Sunlight is white. White light is the sum of all of the colors in the visible spectrum (red, orange, yellow, green, blue, indigo and violet). Our atmosphere scatters the blue component of the Sun’s white light. That is why our sky is blue. (If our atmosphere consisted of different gasses, we would likely have a different colored sky.) When the Sun or moon is near the horizon, the light passes through a lot of the atmosphere meaning a lot of the blue light is scattered and the Sun or moon looks redder than when it is high in the sky. During a total lunar eclipse, sunlight passes through a large slice of the Earth’s atmosphere. The remaining light that reaches the moon is reddish. Thus, the moon looks red during a total lunar eclipse.
From our perspective in central Washington, the moon will begin the partial eclipse stage at 10:59 p.m. The moon will slowly move into the Earth’s shadow and get dark from left to right. At 12:08 a.m., the moon will be fully eclipsed. The total eclipse lasts until 1:23 a.m. The moon will be moving out of the earth’s darkest shadow or umbra until 2:32 a.m. After that, the moon will look white, just like a normal full moon. Thus, during the entire eclipse, the moon looks white, then black, then red all over. For more information, go to NASA Science News at http://goo.gl/q19W5E.

Tuesday: The Lyrid meteor shower peaks next week. But there will be increased meteor activity for the next two weeks in the vicinity of the constellation Lyre. The meteors appear to come from a point to the right of the bright bluish star Vega in the constellation Lyra the lyre. This point is about three fists above the east-northeast horizon at midnight and close to straight overhead near dawn.

Wednesday: Saturn is about a finger width to the upper left of the Moon in the southeast sky at 10 p.m. By sunrise tomorrow at 6 a.m., they are about twice as far apart and are in the southwest sky. The main east to west motion of objects in the sky is due to the rotation of the Earth. The actual motion of objects really far away such as stars, and even planets, does not affect what we can observe with the naked eye over one night. But the Moon is so close to us, its actual motion can be observed over a few hours. Its actual is best observed on a night like tonight when there is another bright object next to the Moon throughout the night.

Thursday: Venus is one fist above the east-southeast horizon at 6 a.m.

Friday: Jupiter is nearly five fists above the west-southwest horizon at 9 p.m.


The positional information in this column about stars and planets is typically accurate for the entire week. For up to date information about the night sky, go to https://nightsky.jpl.nasa.gov/planner.cfm.

Thursday, April 3, 2014

The Ellensburg sky for the week of 4/5/14

Saturday: Some people in town today for the Yakima River Canyon Marathon may be looking for a little running inspiration. While nothing can take the place of a 20+ mile long run for marathon preparation (I know), certain objects in the night sky are inspiring. In the Bible, Job specifically mentions the star Arcturus, or the bear keeper, to his friend as a sign of God's majesty. He describes God as that "Which maketh Arcturus, Orion, and Pleiades, and the chambers (constellations) of the south" (Job 9:9, King James Version). Whatever your religious beliefs, it is clear that Job was impressed with this very bright star. See the star that inspired Job about one and a half fists held upright and at arm’s length above the east horizon at 9 p.m.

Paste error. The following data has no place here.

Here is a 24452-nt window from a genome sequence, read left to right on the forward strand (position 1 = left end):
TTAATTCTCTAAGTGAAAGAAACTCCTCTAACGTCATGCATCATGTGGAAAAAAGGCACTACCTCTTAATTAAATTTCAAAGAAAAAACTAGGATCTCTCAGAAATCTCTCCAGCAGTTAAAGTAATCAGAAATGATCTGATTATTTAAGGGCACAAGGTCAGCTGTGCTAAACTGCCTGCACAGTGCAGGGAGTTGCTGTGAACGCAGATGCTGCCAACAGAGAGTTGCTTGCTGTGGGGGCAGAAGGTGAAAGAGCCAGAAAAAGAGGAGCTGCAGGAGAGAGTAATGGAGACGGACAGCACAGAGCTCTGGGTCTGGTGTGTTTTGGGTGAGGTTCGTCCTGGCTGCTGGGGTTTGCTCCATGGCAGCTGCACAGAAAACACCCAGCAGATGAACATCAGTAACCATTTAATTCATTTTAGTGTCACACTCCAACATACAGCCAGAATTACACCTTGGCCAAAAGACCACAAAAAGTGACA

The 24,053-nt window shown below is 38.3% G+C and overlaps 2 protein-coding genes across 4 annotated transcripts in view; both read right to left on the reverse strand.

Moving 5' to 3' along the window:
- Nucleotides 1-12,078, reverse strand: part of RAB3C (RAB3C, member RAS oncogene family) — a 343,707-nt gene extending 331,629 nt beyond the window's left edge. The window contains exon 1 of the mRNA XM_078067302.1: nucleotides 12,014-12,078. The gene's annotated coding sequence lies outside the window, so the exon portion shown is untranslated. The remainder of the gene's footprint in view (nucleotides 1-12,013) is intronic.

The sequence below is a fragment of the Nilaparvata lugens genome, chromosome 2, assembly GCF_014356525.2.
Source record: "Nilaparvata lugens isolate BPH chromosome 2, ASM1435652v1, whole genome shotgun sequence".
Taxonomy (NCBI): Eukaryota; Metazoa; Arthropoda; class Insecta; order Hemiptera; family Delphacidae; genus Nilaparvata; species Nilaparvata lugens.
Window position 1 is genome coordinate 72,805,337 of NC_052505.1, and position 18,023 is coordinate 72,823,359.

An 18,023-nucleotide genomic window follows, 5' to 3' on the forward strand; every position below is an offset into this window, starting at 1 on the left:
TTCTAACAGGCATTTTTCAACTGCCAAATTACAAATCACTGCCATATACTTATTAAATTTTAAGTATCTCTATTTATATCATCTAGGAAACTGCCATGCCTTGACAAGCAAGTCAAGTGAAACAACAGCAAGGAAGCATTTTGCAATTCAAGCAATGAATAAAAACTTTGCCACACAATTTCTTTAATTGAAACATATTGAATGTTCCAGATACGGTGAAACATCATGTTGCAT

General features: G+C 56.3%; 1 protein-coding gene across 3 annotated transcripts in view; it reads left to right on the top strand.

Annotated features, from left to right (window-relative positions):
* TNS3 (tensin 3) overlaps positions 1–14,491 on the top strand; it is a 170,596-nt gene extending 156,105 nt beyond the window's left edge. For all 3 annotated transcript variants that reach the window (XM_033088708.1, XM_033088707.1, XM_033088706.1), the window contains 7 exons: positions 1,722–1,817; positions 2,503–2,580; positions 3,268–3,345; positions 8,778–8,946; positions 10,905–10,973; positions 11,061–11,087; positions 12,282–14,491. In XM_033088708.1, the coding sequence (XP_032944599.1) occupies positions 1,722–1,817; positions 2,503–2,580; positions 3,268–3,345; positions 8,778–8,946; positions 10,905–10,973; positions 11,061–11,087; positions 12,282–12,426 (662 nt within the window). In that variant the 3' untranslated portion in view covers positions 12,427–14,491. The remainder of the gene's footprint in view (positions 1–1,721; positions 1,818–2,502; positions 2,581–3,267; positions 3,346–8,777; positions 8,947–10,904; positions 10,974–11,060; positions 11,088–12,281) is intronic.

Sunday: If you ran far yesterday, you don’t want to stay up late looking at the stars. So do something during the day that will help you and other night sky enthusiasts: make sure your outdoor light fixtures are shielded or at least facing down. This will cut down on light pollution, stray light that obscures the stars, and give you a head start in celebrating International Dark Sky week, which occurs later in the month. Go to http://goo.gl/w6Hi7 for more information on how to do an outdoor lighting audit and get more information about International Dark Sky week.

Monday: NASA is inviting you to take the plunge with a laddie. Not ready for that level of commitment? Against your religion? You should, at least, “Take the Plunge” with LADEE, NASA’s Lunar Atmosphere and Dust Environment Explorer satellite. Within the next two weeks, it will run out of fuel and crash into the moon. NASA is sponsoring a contest for people to predict the exact date and time it will happen. Winners will receive a personalized certificate from the LADEE team. The deadline to enter the contest is 3 p.m., PDT on Friday April 11. http://goo.gl/exguh0.

Tuesday: Mars is at opposition tonight. No, that doesn’t mean that Mars refuses to eat his vegetables. (Please eat your vegetables, children.) Opposition means that Mars is on the opposite side of the Earth as the Sun. An object is in opposition when it is due south 12 hours after the Sun. When an object is in opposition, it is at its highest point in the sky during the darkest time of the night. A planet in opposition shines brighter and appears larger in a telescope than any other night. And since Mars is also relatively close, it is exceptionally bright tonight. Mars is three and a half fists above due south at 1 a.m.

Wednesday: If you are more of a morning person, you’ll find Mars about one fist above the west-southwest horizon at 6 a.m. At this same time, Venus is one fist above the east-southeast horizon.